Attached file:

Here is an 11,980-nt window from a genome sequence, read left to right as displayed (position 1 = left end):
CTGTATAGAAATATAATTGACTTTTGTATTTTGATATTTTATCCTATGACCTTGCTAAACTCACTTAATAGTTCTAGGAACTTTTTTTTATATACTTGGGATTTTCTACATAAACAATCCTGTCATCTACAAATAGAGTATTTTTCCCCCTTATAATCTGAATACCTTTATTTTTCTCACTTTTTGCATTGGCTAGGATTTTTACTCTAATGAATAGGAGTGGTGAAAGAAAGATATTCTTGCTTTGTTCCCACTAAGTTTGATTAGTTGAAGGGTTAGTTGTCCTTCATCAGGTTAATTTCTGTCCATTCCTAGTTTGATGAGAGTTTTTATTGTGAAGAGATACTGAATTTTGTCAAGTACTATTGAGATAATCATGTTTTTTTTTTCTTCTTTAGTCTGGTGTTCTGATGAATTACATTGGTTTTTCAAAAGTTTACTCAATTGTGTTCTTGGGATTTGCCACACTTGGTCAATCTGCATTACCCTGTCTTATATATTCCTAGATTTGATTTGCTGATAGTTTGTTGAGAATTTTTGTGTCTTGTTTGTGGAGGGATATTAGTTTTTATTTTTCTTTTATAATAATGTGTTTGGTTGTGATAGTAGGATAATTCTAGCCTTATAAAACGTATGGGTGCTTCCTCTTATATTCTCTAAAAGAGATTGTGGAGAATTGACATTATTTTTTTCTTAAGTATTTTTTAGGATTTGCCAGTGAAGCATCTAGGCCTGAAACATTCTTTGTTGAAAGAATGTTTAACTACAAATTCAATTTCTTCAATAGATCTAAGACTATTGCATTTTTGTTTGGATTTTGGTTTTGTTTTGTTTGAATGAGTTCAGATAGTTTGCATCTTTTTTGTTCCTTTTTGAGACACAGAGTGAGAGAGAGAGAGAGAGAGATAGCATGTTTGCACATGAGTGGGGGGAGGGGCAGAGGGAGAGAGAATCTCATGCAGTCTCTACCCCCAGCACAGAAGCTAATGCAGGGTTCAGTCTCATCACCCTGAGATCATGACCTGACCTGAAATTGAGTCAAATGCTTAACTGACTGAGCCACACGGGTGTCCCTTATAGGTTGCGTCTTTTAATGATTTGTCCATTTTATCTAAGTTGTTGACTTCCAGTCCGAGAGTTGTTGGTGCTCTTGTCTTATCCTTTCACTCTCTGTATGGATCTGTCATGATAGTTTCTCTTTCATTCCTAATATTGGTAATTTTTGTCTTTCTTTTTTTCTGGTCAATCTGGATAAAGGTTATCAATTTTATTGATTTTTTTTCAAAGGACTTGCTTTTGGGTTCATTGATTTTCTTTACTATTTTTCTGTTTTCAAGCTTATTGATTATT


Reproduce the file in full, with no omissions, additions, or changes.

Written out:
Here is an 11,980-nt window from a genome sequence, read left to right as displayed (position 1 = left end):
CTGTATAGAAATATAATTGACTTTTGTATTTTGATATTTTATCCTATGACCTTGCTAAACTCACTTAATAGTTCTAGGAACTTTTTTTTATATACTTGGGATTTTCTACATAAACAATCCTGTCATCTACAAATAGAGTATTTTTCCCCCTTATAATCTGAATACCTTTATTTTTCTCACTTTTTGCATTGGCTAGGATTTTTACTCTAATGAATAGGAGTGGTGAAAGAAAGATATTCTTGCTTTGTTCCCACTAAGTTTGATTAGTTGAAGGGTTAGTTGTCCTTCATCAGGTTAATTTCTGTCCATTCCTAGTTTGATGAGAGTTTTTATTGTGAAGAGATACTGAATTTTGTCAAGTACTATTGAGATAATCATGTTTTTTTTTTCTTCTTTAGTCTGGTGTTCTGATGAATTACATTGGTTTTTCAAAAGTTTACTCAATTGTGTTCTTGGGATTTGCCACACTTGGTCAATCTGCATTACCCTGTCTTATATATTCCTAGATTTGATTTGCTGATAGTTTGTTGAGAATTTTTGTGTCTTGTTTGTGGAGGGATATTAGTTTTTATTTTTCTTTTATAATAATGTGTTTGGTTGTGATAGTAGGATAATTCTAGCCTTATAAAACGTATGGGTGCTTCCTCTTATATTCTCTAAAAGAGATTGTGGAGAATTGACATTATTTTTTTCTTAAGTATTTTTTAGGATTTGCCAGTGAAGCATCTAGGCCTGAAACATTCTTTGTTGAAAGAATGTTTAACTACAAATTCAATTTCTTCAATAGATCTAAGACTATTGCATTTTTGTTTGGATTTTGGTTTTGTTTTGTTTGAATGAGTTCAGATAGTTTGCATCTTTTTTGTTCCTTTTTGAGACACAGAGTGAGAGAGAGAGAGAGAGAGATAGCATGTTTGCACATGAGTGGGGGGAGGGGCAGAGGGAGAGAGAATCTCATGCAGTCTCTACCCCCAGCACAGAAGCTAATGCAGGGTTCAGTCTCATCACCCTGAGATCATGACCTGACCTGAAATTGAGTCAAATGCTTAACTGACTGAGCCACACGGGTGTCCCTTATAGGTTGCGTCTTTTAATGATTTGTCCATTTTATCTAAGTTGTTGACTTCCAGTCCGAGAGTTGTTGGTGCTCTTGTCTTATCCTTTCACTCTCTGTATGGATCTGTCATGATAGTTTCTCTTTCATTCCTAATATTGGTAATTTTTGTCTTTCTTTTTTTCTGGTCAATCTGGATAAAGGTTATCAATTTTATTGATTTTTTTTCAAAGGACTTGCTTTTGGGTTCATTGATTTTCTTTACTATTTTTCTGTTTTCAAGCTTATTGATTATT